Megawati didn’t immediately take power after Suharto fell, but the 1998 protests brought her into the political spotlight and set in motion the events that would deliver the presidency to her.

In the United States, a number of candidates have benefited greatly from the Web. Former Presidential candidate John McCain was able to raise millions of dollars online in 2000.

New York City Mayor Michael Bloomberg used online advertising to great effect in 2001 — and a number of candidates successfully used the Internet to coordinate their get-out-the-vote efforts last year.

But the only one to claim that the Internet played a fundamental role in his victory was the former wrestler, Jesse Ventura, who used the Internet to rally supporters for his 1998 candidacy for governor of Minnesota.

“The Internet for us served as the nervous system for the campaign,” said Jesse Ventura’s campaign manager. “It was the mobilization.” Arroyo, Megawati and Ventura all demonstrate the considerable political power of the Internet.

Unfortunately, none of the three has managed to fulfill his or her most basic campaign promises. Importantly, they also completely failed to push their agendas through fractious legislatures.

Mr. Ventura’s legislative agenda quickly collapsed — and he left office with a much longer list of memorable quips than legislative accomplishments.

Ms. Megawati has had a terrible time pushing through economic reforms — and her popularity levels have sunken considerably. An October poll showed that only one in ten Indonesians thinks she has the intelligence to lead a country.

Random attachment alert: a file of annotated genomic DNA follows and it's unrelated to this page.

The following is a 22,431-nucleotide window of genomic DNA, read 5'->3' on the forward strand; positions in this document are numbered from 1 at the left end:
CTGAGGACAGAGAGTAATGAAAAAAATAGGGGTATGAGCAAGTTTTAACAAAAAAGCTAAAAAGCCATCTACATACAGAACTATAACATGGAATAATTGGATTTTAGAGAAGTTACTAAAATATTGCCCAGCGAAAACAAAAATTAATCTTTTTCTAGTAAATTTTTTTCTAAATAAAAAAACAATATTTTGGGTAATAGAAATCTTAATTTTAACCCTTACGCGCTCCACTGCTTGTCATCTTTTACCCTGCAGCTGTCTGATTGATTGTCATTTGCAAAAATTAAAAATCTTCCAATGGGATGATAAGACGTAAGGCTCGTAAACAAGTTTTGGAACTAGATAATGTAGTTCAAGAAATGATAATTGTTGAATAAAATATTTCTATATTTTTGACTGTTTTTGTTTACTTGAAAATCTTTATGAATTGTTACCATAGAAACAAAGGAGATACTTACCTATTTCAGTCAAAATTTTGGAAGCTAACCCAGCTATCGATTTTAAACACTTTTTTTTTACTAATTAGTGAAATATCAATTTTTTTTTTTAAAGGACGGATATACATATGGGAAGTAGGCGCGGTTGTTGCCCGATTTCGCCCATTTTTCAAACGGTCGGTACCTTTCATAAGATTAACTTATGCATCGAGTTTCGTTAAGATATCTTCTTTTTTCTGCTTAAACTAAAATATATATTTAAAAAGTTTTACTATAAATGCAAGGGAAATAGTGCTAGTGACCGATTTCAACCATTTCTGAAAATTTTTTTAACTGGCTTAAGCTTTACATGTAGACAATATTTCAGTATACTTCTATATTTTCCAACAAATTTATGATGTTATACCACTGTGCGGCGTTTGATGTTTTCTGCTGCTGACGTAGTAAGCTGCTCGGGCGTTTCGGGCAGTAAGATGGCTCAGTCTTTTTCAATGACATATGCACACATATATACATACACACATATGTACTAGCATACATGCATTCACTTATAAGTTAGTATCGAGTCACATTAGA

Macapagal Arroyo has also failed to get her economic reform package through the Filipino Congress — and has been dogged by charges of incompetence.

A December 2002 Philippine Daily Inquirer story about her sagging approval ratings began, “President Macapagal Arroyo is ending 2002 — her second year in office — choking on dust.”

Subsequently, she announced in December 2002 that she will not seek reelection in 2004.

Granted, all three leaders might have come to power even if information technology hadn’t provided their campaigns with extra boosts.

Macapagal Arroyo and Megawati come from near-royal blood and Mr. Ventura outpolled two uninspiring opponents.

So perhaps they would have risen and fallen on their own — but probably not. And the qualities that have led to their failures are the same ones promoted by IT-driven politics.

All three mainly suffer from having excess style and short substance. All three showed an inability to work with and manage the lower-tier legislators necessary for success. None was able to push through substantial reforms or really govern at all.